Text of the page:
Following days of negotiations, the House and Senate released their joint capital and operating budgets today which fully fund two of WSU’s legislative priorities.
The capital budget compromise fully funds WSU’s $4 million request to design the Life Sciences Building at the Vancouver campus.
The operating budget compromise converts one-time money provided last year for the Soil Health Initiative to ongoing and adds $788,000 in annual ongoing funding to fulfill WSU’s request. The research and extension initiative is a collaboration between WSU, the state Department of Agriculture and the state Conservation Commission to develop new strategies to improve soil health and get those strategies in the hands of growers.
WSU’s final legislative priority, a bill that would reauthorize the Joint Center for Aerospace Technology Innovation, cleared the House last week and awaits action from the governor.
Both budgets now await final floor votes in both chambers before the Legislature adjourns Sine Die on Thursday.
The state House voted out a bill this afternoon with bipartisan support that would formally establish the Soil Health Initiative.
Senate Bill 6306 is a joint collaboration between WSU, the state Department of Agriculture, and the state Conservation Coalition and establishes guiding objectives for the initiative. It also establishes reporting requirements for WSU, WSDA, and the Commission to provide progress reports every other year to the Legislature and the Governor on the state of the soil, beginning October 1, 2020. The bill previously cleared the Senate with a unanimous vote and now advances to the governor’s desk.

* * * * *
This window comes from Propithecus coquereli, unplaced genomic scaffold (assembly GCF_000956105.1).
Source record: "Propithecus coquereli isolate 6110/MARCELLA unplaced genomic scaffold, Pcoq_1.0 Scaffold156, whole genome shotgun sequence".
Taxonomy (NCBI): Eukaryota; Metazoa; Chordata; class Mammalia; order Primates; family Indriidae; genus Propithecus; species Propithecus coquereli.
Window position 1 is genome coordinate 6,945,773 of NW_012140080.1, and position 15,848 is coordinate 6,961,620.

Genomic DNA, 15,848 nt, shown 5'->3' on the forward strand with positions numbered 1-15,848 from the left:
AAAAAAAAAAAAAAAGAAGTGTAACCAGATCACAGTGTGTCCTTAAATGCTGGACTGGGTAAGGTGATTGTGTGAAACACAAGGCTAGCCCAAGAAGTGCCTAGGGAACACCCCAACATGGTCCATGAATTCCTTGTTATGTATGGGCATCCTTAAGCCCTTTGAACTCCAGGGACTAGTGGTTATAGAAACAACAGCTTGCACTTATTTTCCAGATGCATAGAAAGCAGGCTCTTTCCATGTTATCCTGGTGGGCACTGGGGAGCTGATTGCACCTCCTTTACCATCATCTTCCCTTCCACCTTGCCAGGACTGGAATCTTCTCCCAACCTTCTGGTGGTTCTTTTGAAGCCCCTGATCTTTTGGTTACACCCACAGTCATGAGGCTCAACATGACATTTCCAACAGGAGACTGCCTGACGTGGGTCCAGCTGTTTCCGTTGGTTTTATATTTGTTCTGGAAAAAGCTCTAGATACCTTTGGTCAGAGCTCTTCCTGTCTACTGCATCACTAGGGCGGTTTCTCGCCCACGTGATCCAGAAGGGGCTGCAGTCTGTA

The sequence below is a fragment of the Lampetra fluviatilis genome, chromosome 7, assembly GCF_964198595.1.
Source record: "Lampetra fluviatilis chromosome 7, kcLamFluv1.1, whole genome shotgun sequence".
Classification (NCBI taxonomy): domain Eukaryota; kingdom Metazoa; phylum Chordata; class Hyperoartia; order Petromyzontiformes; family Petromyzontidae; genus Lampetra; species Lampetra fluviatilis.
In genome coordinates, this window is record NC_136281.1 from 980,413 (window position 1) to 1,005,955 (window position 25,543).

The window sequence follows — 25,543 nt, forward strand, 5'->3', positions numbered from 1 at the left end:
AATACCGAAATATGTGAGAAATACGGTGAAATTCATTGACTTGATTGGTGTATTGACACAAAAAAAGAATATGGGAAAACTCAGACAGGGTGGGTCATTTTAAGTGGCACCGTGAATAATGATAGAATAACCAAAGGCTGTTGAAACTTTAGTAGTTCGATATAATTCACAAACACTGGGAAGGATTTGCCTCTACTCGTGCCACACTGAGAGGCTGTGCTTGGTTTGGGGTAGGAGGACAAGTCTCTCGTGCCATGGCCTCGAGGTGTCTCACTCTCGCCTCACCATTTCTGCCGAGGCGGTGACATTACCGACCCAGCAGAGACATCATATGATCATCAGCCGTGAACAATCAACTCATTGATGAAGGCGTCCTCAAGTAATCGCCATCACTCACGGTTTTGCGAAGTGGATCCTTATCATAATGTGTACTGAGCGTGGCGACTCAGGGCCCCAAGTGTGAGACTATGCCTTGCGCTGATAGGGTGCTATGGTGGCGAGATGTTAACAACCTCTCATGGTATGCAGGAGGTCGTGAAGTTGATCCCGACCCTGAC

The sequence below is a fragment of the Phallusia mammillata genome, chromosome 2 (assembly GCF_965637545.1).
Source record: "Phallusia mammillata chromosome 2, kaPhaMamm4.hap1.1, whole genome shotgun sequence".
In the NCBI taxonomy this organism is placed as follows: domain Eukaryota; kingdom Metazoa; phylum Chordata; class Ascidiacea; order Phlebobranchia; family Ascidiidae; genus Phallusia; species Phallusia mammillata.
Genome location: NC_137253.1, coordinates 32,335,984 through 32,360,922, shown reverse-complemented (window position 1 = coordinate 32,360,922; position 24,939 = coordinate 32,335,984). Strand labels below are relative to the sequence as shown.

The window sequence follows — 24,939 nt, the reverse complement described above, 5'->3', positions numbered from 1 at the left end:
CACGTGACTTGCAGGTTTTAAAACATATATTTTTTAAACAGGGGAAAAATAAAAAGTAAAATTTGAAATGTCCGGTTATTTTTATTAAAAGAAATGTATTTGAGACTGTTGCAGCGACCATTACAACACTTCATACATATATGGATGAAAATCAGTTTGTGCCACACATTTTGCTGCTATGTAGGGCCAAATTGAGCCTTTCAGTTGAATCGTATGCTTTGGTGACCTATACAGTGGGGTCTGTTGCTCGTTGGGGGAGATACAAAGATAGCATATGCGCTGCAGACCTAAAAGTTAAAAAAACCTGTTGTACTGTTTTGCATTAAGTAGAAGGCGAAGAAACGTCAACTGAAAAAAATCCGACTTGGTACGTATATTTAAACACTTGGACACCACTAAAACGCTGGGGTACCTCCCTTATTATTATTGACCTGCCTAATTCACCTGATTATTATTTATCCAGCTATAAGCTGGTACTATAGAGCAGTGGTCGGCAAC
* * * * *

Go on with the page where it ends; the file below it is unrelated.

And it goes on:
Most notably, the bill also funds new research and extension capacity at WSU and will not take effect unless funded. The bill was fully funded in the Senate budget but was not funded in the House spending plan. Legislative leaders are expected to craft a compromise plan to send to the governor before their March 12 scheduled adjournment.
A bill that would reauthorize the Joint Center for Aerospace Technology Innovation cleared the state House today with a vote of 97-0.
The Center was established by the Legislature in 2012 with a $3 million biennial appropriation to support aerospace research and is slated to sunset on June 30. Senate bill 6139 would extend that date to June 30, 2030. About $1.2 million of JCATI funds, on average, have funded research projects at WSU each biennium.